Letters to Country Girls: 19th century self-help

Flyleaf of Letters for Country Girls

Self-help books have been popular since Sebayt (“Teaching”) was written in Egypt in 2800 BCE.  Written in the form of a letter of advice from father to son, it is the oldest known example of a genre that includes Hesiod’s Works and Days, Marcus Aurelius’ Meditations, the Book of Proverbs, Machiavelli’s The Prince and Benjamin Franklin’s Poor Richard’s Almanac.  Human beings, bless our far-from-perfect little hearts, are self-improvers.

In the 17th and 18th centuries, “savior vivre” books were indispensable guides for men who wanted to know how to behave in polite society.  But the genre really exploded in the United States in the 19th century, which saw the publication of books on topics from cookery and homemaking, to business success, weight loss and self-medication. 

Jane Grey Swisshelm’s contribution to the self-help genre was her Letters to Country Girls.  The Letters started as a series of columns in her newspaper, The Pittsburgh Saturday Visiter.  She meant to write only a dozen columns, but the feature was so well-received that Jane ultimately wrote more than twice that number and collected them into her first published book in 1853. 

Marcus Aurelius, an early self-help writer. His Meditations has been a lodestar for me in times of trouble.

The purpose of the Letters

Jane specified that she was not writing for middle-class city girls, whom she dismissively described as “these drawling concerns who lounge around reading novels, lisping about fashion and gentility, thumping on some poor hired piano until it groans, and putting on airs to catch husbands.”  Her intended audience was girls growing up on the farms of Western Pennsylvania, young women who churned butter, made their own clothing, and might not see town more than monthly or a big city once in a lifetime.  She respects these young ladies, thinks them worthy of bettering themselves, and sees herself – a young farm wife herself, before she became owner/editor of a Pittsburgh newspaper – as singularly positioned to advise them. 

The letters are written in an intimate, conversational style, with touches of breezy, sometimes scolding humor.  They read less like newspaper columns than like letters from a wry, loving aunt only a few years older than the recipient.  Jane provides advice on a wide range of subjects:  how to keep worms from peach trees, build a wire fence, make different colored dyes, cook peach butter and ketchup, even how to make papier-mache furniture tops and artificial flowers and grapes to adorn readers’ parlors.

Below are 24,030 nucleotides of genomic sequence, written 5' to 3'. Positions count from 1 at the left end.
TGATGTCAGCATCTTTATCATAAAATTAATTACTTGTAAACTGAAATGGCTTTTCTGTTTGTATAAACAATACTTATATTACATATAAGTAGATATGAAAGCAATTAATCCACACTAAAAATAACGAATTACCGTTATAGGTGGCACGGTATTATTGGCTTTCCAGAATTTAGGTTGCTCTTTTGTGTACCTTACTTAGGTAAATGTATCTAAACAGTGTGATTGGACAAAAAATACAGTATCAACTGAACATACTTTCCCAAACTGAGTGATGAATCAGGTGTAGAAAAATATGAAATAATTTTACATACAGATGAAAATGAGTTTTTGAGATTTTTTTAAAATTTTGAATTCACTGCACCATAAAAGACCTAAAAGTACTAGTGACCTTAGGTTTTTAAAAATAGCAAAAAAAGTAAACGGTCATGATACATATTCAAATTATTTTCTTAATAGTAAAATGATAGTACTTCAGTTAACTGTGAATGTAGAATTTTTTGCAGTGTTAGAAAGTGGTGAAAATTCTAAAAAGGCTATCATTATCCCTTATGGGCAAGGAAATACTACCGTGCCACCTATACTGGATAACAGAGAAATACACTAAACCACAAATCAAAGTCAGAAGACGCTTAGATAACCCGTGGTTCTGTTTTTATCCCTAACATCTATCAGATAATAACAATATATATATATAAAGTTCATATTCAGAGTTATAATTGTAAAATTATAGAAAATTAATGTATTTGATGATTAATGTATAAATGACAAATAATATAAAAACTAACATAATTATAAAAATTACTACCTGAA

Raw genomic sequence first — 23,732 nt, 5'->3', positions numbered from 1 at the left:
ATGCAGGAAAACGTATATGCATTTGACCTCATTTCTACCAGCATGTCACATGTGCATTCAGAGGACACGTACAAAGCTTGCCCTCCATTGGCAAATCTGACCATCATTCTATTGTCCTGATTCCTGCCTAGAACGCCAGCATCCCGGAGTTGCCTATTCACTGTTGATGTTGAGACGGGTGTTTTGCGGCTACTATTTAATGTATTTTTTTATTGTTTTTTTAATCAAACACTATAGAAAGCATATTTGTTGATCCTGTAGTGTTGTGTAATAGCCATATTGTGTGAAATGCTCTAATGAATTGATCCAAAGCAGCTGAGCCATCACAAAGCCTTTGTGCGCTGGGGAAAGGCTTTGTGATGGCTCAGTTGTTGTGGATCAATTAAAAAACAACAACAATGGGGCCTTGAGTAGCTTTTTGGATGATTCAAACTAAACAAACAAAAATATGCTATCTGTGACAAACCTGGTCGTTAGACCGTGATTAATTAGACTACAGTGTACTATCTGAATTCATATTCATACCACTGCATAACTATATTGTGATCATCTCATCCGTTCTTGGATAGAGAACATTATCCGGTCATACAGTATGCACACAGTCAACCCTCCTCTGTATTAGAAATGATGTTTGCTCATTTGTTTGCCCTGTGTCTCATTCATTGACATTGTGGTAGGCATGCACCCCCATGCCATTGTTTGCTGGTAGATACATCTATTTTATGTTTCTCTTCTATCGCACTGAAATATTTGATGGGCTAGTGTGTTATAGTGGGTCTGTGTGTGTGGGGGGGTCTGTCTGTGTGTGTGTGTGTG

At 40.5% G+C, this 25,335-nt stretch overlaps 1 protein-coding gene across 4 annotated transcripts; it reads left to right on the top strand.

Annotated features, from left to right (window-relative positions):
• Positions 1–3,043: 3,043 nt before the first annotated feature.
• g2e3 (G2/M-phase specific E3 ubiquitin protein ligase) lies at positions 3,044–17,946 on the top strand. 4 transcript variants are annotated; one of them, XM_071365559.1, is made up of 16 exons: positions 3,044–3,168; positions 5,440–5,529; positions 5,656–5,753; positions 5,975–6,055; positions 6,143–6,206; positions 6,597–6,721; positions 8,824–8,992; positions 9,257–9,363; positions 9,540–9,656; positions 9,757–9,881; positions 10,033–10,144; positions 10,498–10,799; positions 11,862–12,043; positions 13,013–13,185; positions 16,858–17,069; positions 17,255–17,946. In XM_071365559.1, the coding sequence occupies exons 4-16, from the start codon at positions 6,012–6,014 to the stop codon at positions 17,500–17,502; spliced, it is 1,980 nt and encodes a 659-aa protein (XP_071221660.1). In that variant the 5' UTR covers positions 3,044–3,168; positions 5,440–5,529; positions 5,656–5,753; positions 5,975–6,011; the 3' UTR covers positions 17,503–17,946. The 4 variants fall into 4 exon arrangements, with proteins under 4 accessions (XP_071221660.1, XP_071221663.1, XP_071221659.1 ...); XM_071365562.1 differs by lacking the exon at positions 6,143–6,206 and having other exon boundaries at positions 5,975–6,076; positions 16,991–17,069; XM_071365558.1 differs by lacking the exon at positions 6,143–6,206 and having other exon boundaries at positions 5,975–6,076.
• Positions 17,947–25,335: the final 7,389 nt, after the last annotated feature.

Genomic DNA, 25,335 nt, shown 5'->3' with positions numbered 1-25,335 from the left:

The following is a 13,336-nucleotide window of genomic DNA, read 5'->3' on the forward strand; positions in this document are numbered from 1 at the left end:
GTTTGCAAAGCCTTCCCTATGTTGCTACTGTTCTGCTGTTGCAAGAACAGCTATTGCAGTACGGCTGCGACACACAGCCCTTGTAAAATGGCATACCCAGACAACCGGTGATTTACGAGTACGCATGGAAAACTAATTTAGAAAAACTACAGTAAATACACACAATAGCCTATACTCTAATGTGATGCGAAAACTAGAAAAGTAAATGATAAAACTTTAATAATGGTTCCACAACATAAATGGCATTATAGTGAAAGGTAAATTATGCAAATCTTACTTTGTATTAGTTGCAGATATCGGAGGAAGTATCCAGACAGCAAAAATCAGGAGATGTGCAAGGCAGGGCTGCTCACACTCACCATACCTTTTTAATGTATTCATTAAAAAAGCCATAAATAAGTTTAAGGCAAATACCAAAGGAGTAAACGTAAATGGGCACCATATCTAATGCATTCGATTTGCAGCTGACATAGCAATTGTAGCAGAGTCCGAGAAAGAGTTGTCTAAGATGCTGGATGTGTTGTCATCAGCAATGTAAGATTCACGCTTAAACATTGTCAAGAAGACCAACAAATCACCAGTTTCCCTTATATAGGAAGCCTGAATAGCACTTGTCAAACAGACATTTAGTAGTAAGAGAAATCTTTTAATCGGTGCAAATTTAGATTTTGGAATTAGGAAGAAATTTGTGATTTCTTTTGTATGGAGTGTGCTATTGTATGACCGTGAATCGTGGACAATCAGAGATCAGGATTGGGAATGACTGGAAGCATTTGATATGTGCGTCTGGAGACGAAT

“Get yourself a nice little sprouting hoe”

She was adamant, from her first letter, that every young woman must have her own hoe.  “Some day when you go on an errand to the village, and ride a horse to be left at the blacksmith’s, just get the man of the anvil to make you a nice little sprouting hoe!  You can send him a couple of pounds of butter for it.”  She goes on to describe to her readers how they may trick a husband or brother into making a handle for the hoe.  “Don’t patch (his) coat until the handle is in the hoe!  If that does not do, go to the woodpile some day, about eleven o’clock, and work very busily until they come in for dinner.  It will not be ready, you know; and they can put a handle in the hoe while you get dinner.” 

With your hoe, she advises her reader, you can dig up woodland wildflowers and small trees to beautify your yard, or a little tansy to keep the worms away from you peach trees, and transplant wild berries and grapevines into your garden.  It has other uses: “Sometimes it will do for a cane to help you to spring over muddy places and across runs.  When you clamber up steep places you can hook it fast to a tree, bush, or projecting root, to help you up….If you meet a snake, you have a weapon to kill him with…In fact, of the two, a little hoe, as a companion in a morning walk, is decidedly preferable to a full-grown beau.”  Jane thus anticipates the guy-code “bro’s before ho’s” by 150 years, and turns it on its head: “hoes before beaus.”

19th-century housekeeping advice

Jane provides advice on efficiencies and economies in housekeeping, not because she believes that housekeeping should be the center of a woman’s existence, but because she understands that it must be done – and, if it is completed efficiently, her readers will have something to spare for self-care and self-improvement.  She admonishes her country girls to keep their bodies as clean as their teapots and to care for their complexions as carefully as their carpets.